Business / Auto Data

Association warns of slow auto sales during January

By Li Fusheng (China Daily) Updated: 2016-01-11 10:27

Association warns of slow auto sales during January

A parking lot for new cars in Changha, Hunan province. Though the Vehicle Inventory Alert Index stood at 52.6 percent in December, higher than the alert level of 50 percent, it is the industry's best performance in four months. [Photo/China Daily]

Offseasons to follow surge in transactions in December

China's auto dealers might find the road a little rocky in January after customer demand was largely met at the end of 2015, warned a senior official at the China Automobile Dealers Association.

According to a CADA survey, customer demand in December stood at 66.8 percent, a nearly 23-percent rise from November. Transactions at dealerships rose to 50.3 percent in December from 26.3 percent in the previous month, said Lang Xuehong, the association's vice-secretary-general.

The survey took into account more than 1,000 authorized stores in China that sell 55 brands of vehicles, both Chinese and foreign.

The Vehicle Inventory Alert Index, which the CADA compiled on the survey, stood at 52.6 percent in December, higher than the alert level of 50 percent, and the best performance in four months.

Xiao Zhengsan, the CADA secretary-general, said the central government's policy that halved the vehicle purchase tax to 5 percent for passenger vehicles with engines 1.6 liters or smaller is partly responsible for the December performance.

After transactions surged in December, auto dealers are expected to see their sales stagnate as both January and February are offseasons for car sales, said Lang.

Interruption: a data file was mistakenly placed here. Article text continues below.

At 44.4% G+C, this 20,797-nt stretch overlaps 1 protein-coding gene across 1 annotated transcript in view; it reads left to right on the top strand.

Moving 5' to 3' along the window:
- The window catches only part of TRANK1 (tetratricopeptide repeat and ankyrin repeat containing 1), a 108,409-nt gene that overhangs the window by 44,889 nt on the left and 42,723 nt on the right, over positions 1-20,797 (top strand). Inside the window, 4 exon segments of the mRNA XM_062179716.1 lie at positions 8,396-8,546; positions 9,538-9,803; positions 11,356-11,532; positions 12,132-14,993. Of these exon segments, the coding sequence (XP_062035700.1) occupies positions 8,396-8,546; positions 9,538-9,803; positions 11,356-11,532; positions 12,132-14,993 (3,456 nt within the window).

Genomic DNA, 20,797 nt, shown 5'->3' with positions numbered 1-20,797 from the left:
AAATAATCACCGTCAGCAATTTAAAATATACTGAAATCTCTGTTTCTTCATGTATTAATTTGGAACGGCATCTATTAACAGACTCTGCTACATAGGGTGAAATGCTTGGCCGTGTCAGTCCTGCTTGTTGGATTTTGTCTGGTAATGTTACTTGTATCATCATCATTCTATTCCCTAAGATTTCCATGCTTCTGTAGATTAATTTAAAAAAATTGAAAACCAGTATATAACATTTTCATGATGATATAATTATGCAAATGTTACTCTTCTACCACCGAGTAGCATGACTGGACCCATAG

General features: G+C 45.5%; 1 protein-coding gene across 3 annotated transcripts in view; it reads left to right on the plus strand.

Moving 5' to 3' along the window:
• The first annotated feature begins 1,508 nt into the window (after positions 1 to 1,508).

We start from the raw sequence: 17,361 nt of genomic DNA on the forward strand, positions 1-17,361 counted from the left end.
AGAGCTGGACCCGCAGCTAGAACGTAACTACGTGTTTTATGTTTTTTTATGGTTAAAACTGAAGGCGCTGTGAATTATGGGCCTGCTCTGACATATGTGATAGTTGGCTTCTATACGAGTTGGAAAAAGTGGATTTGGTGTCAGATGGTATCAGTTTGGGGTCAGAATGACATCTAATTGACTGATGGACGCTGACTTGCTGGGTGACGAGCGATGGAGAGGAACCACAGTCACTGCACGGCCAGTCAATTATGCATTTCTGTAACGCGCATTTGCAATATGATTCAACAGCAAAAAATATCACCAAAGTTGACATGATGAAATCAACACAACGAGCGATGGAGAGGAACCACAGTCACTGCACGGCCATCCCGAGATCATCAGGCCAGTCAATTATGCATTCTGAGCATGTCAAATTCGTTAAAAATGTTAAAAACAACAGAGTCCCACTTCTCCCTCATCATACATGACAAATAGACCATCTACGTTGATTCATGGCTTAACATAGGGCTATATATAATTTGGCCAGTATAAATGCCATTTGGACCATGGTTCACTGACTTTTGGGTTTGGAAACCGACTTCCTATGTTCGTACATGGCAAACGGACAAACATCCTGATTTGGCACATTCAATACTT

She cautioned auto dealers against rising inventory levels.

Lang said auto dealers must improve on their ability to examine market trends with the relationship between automakers and auto dealers likely to change in 2016.

"In the past, their relationship was a patriarchal one. By that, I mean automakers gave orders to dealers about what to do and how many cars they have to take in. But that is going to change into a relationship of equal parties, like partners or brothers."

Earlier last year, many auto dealers protested against automakers who forced them to take in more cars despite sluggish auto sales in China.

The quarrels ended with automakers, specifically foreign marques, offering dealers financial incentives during difficult times.

"This year, many automakers will start changing their policies. Now it will be up to auto dealers to tell automakers what models and how many they want," Lang said. "In other words, auto dealers' performances will be based on their estimates of the market. It will be a new challenge for auto dealers."

She said catering to customers is another focus from auto dealers to ensure success in the future.

"Many dealers are trying to transform themselves but they do not know how. In fact, the answer is to understand the customers. In a word, whoever understands them will outperform."

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